Everything’s bigger in Texas — including college towns, according to a new report from BrokeScholar.
The education analysis website examined population growth in 150 U.S. “college towns” — defined as cities with at least one major public or private university — in 2000, 2010, 2020 and 2023. Six Lone Star cities landed in the top 50 for growth during that time.
The highest Texas city on BrokeScholar’s list was San Marcos, home to Texas State University. The No. 4-ranked college town has seen 95% population growth over the past 23 years, with its population expanding from 36,130 in 2000 to over 70,000 in 2023. The population is expected to grow by another 23% by 2030.
Next up was No. 6-ranked Denton, home of the University of North Texas and Texas Woman’s University. The college town has seen an impressive 90% growth since 2000, with a current population of over 160,000 residents.
The aptly-named College Station ranked eighth in the nation — home to Texas A&M University, the city has grown by 79% since 2000 and is projected to have a population of over 244,000 by 2030.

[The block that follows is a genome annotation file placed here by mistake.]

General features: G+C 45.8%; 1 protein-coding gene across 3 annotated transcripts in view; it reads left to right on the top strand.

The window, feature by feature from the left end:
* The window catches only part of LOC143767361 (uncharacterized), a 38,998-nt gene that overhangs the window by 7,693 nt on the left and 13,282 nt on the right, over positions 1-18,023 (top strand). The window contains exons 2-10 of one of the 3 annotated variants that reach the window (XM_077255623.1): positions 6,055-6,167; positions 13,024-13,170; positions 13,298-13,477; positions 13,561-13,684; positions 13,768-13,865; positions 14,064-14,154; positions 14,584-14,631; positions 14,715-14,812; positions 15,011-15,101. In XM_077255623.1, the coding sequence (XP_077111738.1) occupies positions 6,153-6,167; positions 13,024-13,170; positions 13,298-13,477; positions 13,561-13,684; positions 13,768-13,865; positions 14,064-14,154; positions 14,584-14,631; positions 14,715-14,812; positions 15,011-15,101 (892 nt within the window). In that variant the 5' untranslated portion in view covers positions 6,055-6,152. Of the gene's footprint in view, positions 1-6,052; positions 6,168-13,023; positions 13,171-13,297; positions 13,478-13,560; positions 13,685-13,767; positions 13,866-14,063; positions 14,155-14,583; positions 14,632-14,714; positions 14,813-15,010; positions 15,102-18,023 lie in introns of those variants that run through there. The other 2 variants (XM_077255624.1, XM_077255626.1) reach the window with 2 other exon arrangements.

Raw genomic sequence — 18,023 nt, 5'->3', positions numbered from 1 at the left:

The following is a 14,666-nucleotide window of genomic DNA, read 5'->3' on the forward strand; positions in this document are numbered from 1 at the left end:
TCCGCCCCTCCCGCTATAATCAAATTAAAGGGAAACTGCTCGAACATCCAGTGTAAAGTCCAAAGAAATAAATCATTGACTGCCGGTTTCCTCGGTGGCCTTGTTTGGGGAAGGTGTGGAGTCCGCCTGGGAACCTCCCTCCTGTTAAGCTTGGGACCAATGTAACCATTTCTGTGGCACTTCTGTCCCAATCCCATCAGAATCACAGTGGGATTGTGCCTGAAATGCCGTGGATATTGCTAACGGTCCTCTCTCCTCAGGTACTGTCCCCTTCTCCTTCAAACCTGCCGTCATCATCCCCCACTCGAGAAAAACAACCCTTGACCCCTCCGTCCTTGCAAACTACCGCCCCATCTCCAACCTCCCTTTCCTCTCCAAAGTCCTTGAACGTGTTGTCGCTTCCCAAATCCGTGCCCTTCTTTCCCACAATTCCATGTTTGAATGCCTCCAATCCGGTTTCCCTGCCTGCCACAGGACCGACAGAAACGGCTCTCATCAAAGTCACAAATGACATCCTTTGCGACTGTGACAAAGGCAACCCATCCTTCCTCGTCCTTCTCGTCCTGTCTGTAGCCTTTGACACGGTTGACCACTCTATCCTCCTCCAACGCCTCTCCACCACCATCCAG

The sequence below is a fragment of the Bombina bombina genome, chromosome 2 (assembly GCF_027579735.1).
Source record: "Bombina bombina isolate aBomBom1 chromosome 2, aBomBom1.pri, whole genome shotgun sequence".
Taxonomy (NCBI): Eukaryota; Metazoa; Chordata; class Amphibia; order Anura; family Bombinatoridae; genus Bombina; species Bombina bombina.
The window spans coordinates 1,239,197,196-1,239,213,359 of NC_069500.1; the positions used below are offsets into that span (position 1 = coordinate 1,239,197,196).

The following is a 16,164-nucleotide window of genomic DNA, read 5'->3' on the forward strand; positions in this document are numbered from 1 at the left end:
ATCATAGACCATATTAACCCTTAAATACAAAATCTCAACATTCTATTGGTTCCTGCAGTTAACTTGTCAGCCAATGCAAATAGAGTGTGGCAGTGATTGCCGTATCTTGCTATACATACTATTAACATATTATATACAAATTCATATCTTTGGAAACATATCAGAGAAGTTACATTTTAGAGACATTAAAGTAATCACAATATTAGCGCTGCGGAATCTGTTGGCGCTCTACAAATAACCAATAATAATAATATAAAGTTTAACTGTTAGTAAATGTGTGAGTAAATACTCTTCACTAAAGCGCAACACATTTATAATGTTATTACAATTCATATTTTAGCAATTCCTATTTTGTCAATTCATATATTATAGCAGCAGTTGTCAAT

Ranking at No. 22 was Austin, home to The University of Texas at Austin, Saint Edward’s University, Huston-Tillotson University and Concordia University. Though growing slightly slower than some of its fellow Lone Star college towns, Austin’s population is projected to be among the largest in the nation by the end of the century. The city has seen 43% growth since 2000 and had 966,292 residents in its latest count.
Other Texas college towns in the top 50 were Lubbock, home to Texas Tech University and Lubbock Christian University, and Richardon, home to The University of Texas at Dallas.
The fastest-growing college town on the list was Bozeman, Montana, home of Montana State University. The city’s population has expanded by 106% since 2000, growing from 28,210 residents to over 58,000 in 2023.